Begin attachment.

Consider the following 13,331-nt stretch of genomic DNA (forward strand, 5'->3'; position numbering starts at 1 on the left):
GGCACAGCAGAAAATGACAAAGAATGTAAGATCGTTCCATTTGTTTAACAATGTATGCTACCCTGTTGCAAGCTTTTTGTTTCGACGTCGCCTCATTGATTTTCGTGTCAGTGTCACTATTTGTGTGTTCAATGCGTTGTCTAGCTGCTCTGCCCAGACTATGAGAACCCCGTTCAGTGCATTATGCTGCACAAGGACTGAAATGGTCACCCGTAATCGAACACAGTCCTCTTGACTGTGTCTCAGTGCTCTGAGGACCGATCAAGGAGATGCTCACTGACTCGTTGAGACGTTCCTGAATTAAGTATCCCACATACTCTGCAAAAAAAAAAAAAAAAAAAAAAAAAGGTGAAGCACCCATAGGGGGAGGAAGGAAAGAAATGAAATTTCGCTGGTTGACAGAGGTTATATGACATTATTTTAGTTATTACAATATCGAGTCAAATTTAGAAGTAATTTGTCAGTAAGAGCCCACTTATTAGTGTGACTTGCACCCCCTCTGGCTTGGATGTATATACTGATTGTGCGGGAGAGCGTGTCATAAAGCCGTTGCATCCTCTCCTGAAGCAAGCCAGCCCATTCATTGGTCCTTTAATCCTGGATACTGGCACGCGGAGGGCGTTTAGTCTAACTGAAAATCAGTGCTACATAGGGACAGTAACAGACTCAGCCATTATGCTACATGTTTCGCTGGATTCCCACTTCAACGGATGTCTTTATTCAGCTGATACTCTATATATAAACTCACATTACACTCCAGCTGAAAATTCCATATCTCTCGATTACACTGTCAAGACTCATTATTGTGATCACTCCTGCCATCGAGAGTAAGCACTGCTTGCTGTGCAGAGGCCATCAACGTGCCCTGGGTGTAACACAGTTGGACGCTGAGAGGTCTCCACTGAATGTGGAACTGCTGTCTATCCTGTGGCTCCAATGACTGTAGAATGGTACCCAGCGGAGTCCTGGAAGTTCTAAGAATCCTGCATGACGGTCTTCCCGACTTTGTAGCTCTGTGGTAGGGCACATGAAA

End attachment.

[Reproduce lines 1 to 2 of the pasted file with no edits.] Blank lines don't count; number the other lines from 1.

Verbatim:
Consider the following 13,331-nt stretch of genomic DNA (forward strand, 5'->3'; position numbering starts at 1 on the left):
GGCACAGCAGAAAATGACAAAGAATGTAAGATCGTTCCATTTGTTTAACAATGTATGCTACCCTGTTGCAAGCTTTTTGTTTCGACGTCGCCTCATTGATTTTCGTGTCAGTGTCACTATTTGTGTGTTCAATGCGTTGTCTAGCTGCTCTGCCCAGACTATGAGAACCCCGTTCAGTGCATTATGCTGCACAAGGACTGAAATGGTCACCCGTAATCGAACACAGTCCTCTTGACTGTGTCTCAGTGCTCTGAGGACCGATCAAGGAGATGCTCACTGACTCGTTGAGACGTTCCTGAATTAAGTATCCCACATACTCTGCAAAAAAAAAAAAAAAAAAAAAAAAAGGTGAAGCACCCATAGGGGGAGGAAGGAAAGAAATGAAATTTCGCTGGTTGACAGAGGTTATATGACATTATTTTAGTTATTACAATATCGAGTCAAATTTAGAAGTAATTTGTCAGTAAGAGCCCACTTATTAGTGTGACTTGCACCCCCTCTGGCTTGGATGTATATACTGATTGTGCGGGAGAGCGTGTCATAAAGCCGTTGCATCCTCTCCTGAAGCAAGCCAGCCCATTCATTGGTCCTTTAATCCTGGATACTGGCACGCGGAGGGCGTTTAGTCTAACTGAAAATCAGTGCTACATAGGGACAGTAACAGACTCAGCCATTATGCTACATGTTTCGCTGGATTCCCACTTCAACGGATGTCTTTATTCAGCTGATACTCTATATATAAACTCACATTACACTCCAGCTGAAAATTCCATATCTCTCGATTACACTGTCAAGACTCATTATTGTGATCACTCCTGCCATCGAGAGTAAGCACTGCTTGCTGTGCAGAGGCCATCAACGTGCCCTGGGTGTAACACAGTTGGACGCTGAGAGGTCTCCACTGAATGTGGAACTGCTGTCTATCCTGTGGCTCCAATGACTGTAGAATGGTACCCAGCGGAGTCCTGGAAGTTCTAAGAATCCTGCATGACGGTCTTCCCGACTTTGTAGCTCTGTGGTAGGGCACATGAAA